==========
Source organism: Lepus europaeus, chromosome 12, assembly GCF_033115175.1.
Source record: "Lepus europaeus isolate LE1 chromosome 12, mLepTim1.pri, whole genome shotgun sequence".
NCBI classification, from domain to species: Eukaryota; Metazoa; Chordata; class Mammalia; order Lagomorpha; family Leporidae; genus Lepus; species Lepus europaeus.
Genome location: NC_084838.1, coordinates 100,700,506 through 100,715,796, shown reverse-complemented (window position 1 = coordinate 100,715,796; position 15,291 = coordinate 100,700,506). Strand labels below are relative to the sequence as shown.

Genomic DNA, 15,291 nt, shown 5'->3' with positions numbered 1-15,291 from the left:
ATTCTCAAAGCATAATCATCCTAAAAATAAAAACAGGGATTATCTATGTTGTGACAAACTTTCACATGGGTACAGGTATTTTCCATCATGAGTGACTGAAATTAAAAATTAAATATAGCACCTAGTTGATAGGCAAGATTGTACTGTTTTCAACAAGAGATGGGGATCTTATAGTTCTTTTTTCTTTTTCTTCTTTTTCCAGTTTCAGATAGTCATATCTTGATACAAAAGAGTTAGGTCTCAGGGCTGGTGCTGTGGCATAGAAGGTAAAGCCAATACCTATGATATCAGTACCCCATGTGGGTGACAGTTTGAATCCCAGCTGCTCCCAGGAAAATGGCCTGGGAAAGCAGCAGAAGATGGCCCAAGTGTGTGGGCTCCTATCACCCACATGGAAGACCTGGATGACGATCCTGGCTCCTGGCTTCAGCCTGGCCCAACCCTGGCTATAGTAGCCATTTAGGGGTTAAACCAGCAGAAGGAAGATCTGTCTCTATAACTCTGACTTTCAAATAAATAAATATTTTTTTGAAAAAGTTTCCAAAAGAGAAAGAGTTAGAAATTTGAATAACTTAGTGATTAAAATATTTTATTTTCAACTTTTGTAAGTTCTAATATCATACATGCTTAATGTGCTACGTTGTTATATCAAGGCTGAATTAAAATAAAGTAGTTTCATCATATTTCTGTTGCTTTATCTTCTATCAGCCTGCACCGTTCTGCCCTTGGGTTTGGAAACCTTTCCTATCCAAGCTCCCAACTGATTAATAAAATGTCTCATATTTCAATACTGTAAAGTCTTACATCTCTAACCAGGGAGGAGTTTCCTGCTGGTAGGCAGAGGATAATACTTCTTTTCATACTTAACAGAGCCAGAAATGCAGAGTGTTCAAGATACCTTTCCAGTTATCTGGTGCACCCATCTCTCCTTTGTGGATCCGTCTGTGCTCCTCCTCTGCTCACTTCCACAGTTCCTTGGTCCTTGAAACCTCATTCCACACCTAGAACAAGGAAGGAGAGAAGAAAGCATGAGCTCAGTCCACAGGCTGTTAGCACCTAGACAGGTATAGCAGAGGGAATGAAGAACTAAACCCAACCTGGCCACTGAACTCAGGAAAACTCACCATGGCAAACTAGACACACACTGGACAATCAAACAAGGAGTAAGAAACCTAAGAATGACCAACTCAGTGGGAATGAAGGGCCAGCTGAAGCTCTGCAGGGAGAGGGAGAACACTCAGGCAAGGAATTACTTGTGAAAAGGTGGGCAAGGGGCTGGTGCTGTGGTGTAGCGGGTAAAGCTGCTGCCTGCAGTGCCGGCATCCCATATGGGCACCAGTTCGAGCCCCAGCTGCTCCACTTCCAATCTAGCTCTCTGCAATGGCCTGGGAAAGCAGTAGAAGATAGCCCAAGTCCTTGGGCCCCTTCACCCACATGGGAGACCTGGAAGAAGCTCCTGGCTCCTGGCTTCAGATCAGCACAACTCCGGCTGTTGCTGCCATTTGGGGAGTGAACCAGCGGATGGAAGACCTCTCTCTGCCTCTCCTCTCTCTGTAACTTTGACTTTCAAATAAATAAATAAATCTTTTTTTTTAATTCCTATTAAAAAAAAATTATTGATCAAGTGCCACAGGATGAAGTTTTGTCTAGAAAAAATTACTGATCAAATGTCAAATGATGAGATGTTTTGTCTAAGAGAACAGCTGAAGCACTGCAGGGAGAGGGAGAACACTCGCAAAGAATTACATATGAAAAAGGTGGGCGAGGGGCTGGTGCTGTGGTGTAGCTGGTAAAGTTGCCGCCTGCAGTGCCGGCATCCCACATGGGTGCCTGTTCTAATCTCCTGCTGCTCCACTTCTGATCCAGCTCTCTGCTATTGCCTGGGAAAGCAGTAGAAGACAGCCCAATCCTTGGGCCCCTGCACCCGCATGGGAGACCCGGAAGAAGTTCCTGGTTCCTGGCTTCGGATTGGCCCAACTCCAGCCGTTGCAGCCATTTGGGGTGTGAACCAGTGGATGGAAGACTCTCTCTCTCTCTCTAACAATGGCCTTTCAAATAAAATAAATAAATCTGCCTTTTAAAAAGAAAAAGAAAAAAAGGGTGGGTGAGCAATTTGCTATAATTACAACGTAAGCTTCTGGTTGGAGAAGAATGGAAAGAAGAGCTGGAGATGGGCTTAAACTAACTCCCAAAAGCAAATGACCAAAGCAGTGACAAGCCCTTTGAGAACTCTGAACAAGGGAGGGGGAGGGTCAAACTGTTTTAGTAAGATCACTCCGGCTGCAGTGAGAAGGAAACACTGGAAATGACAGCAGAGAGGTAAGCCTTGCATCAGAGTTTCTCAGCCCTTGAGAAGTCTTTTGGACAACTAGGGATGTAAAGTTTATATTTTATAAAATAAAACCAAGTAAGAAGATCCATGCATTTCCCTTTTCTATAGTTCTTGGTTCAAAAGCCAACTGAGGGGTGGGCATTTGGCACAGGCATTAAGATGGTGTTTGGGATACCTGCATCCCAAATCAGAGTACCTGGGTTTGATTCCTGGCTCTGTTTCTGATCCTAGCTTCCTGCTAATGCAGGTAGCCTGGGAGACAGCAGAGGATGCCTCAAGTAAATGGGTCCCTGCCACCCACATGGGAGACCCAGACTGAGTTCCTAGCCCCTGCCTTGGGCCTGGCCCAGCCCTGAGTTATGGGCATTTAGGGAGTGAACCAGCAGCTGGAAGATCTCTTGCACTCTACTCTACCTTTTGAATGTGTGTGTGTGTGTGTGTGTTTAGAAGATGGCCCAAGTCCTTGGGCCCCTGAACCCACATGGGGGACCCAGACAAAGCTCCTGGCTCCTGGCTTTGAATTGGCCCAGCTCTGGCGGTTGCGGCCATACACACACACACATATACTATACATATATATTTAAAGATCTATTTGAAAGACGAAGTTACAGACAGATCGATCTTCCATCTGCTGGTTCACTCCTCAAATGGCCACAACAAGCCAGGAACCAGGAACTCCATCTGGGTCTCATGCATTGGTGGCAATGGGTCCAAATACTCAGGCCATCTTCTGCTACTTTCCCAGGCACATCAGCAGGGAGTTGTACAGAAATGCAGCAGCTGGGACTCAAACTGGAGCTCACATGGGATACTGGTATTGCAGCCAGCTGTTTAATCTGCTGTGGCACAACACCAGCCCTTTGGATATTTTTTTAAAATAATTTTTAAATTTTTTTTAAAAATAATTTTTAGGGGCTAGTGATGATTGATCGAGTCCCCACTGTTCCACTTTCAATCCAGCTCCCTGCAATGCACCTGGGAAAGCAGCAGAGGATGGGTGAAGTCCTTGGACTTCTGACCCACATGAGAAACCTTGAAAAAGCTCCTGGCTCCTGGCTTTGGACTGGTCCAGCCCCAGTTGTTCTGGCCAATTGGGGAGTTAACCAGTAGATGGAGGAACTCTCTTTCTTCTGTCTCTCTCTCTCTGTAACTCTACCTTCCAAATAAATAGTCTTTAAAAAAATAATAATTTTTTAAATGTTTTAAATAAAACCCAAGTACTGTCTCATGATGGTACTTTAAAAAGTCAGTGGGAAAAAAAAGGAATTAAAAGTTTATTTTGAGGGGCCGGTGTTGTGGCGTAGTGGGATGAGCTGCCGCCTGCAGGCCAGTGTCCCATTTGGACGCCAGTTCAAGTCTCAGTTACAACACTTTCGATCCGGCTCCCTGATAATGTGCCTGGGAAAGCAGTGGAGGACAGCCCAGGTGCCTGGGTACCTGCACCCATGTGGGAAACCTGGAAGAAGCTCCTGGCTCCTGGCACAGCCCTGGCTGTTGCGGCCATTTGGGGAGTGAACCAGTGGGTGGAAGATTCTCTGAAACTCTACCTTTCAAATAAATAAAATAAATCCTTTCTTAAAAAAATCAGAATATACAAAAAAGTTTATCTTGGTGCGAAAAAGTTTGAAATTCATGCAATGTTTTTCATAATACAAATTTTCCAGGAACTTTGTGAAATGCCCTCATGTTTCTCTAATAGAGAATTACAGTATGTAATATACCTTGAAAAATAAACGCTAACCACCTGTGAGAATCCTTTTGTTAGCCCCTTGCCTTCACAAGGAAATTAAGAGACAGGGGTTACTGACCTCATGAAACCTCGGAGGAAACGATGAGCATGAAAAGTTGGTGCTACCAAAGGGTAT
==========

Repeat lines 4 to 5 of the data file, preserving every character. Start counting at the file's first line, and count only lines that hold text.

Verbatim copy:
Genome location: NC_084838.1, coordinates 100,700,506 through 100,715,796, shown reverse-complemented (window position 1 = coordinate 100,715,796; position 15,291 = coordinate 100,700,506). Strand labels below are relative to the sequence as shown.

Genomic DNA, 15,291 nt, shown 5'->3' with positions numbered 1-15,291 from the left: